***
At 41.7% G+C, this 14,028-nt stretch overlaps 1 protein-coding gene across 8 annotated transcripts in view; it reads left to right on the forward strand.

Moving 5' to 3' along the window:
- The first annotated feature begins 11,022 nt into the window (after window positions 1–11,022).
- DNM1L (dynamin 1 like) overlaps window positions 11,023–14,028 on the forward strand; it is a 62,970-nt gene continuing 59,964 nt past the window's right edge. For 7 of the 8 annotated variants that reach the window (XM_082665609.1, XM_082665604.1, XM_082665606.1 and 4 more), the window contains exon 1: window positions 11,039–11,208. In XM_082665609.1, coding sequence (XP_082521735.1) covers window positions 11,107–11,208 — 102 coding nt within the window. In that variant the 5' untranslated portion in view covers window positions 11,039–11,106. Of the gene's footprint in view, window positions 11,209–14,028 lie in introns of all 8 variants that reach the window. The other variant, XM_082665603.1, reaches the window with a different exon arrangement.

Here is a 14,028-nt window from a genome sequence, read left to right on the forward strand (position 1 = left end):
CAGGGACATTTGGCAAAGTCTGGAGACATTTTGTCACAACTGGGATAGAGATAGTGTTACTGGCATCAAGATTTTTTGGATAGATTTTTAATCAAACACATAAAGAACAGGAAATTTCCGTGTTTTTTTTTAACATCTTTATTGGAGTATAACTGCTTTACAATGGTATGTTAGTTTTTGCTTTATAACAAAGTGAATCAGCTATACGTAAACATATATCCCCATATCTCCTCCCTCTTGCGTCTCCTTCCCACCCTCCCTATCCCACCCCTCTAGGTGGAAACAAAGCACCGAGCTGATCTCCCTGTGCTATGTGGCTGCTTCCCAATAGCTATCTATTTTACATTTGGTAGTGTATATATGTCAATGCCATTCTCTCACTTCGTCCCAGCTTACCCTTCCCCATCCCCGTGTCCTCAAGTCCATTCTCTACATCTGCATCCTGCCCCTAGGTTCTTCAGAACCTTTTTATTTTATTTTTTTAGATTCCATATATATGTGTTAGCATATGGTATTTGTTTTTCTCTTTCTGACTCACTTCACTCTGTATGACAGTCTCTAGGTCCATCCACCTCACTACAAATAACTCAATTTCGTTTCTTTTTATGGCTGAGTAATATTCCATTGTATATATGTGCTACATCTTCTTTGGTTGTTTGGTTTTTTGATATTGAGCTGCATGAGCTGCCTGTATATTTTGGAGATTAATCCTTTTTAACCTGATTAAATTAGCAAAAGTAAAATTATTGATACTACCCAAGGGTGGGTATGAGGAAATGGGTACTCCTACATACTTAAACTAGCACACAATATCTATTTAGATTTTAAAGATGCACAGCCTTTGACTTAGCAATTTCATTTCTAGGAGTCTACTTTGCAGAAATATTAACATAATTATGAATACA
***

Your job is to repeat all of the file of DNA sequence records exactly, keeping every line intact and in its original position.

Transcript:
At 41.7% G+C, this 14,028-nt stretch overlaps 1 protein-coding gene across 8 annotated transcripts in view; it reads left to right on the forward strand.

Moving 5' to 3' along the window:
- The first annotated feature begins 11,022 nt into the window (after window positions 1–11,022).
- DNM1L (dynamin 1 like) overlaps window positions 11,023–14,028 on the forward strand; it is a 62,970-nt gene continuing 59,964 nt past the window's right edge. For 7 of the 8 annotated variants that reach the window (XM_082665609.1, XM_082665604.1, XM_082665606.1 and 4 more), the window contains exon 1: window positions 11,039–11,208. In XM_082665609.1, coding sequence (XP_082521735.1) covers window positions 11,107–11,208 — 102 coding nt within the window. In that variant the 5' untranslated portion in view covers window positions 11,039–11,106. Of the gene's footprint in view, window positions 11,209–14,028 lie in introns of all 8 variants that reach the window. The other variant, XM_082665603.1, reaches the window with a different exon arrangement.

Here is a 14,028-nt window from a genome sequence, read left to right on the forward strand (position 1 = left end):
CAGGGACATTTGGCAAAGTCTGGAGACATTTTGTCACAACTGGGATAGAGATAGTGTTACTGGCATCAAGATTTTTTGGATAGATTTTTAATCAAACACATAAAGAACAGGAAATTTCCGTGTTTTTTTTTAACATCTTTATTGGAGTATAACTGCTTTACAATGGTATGTTAGTTTTTGCTTTATAACAAAGTGAATCAGCTATACGTAAACATATATCCCCATATCTCCTCCCTCTTGCGTCTCCTTCCCACCCTCCCTATCCCACCCCTCTAGGTGGAAACAAAGCACCGAGCTGATCTCCCTGTGCTATGTGGCTGCTTCCCAATAGCTATCTATTTTACATTTGGTAGTGTATATATGTCAATGCCATTCTCTCACTTCGTCCCAGCTTACCCTTCCCCATCCCCGTGTCCTCAAGTCCATTCTCTACATCTGCATCCTGCCCCTAGGTTCTTCAGAACCTTTTTATTTTATTTTTTTAGATTCCATATATATGTGTTAGCATATGGTATTTGTTTTTCTCTTTCTGACTCACTTCACTCTGTATGACAGTCTCTAGGTCCATCCACCTCACTACAAATAACTCAATTTCGTTTCTTTTTATGGCTGAGTAATATTCCATTGTATATATGTGCTACATCTTCTTTGGTTGTTTGGTTTTTTGATATTGAGCTGCATGAGCTGCCTGTATATTTTGGAGATTAATCCTTTTTAACCTGATTAAATTAGCAAAAGTAAAATTATTGATACTACCCAAGGGTGGGTATGAGGAAATGGGTACTCCTACATACTTAAACTAGCACACAATATCTATTTAGATTTTAAAGATGCACAGCCTTTGACTTAGCAATTTCATTTCTAGGAGTCTACTTTGCAGAAATATTAACATAATTATGAATACA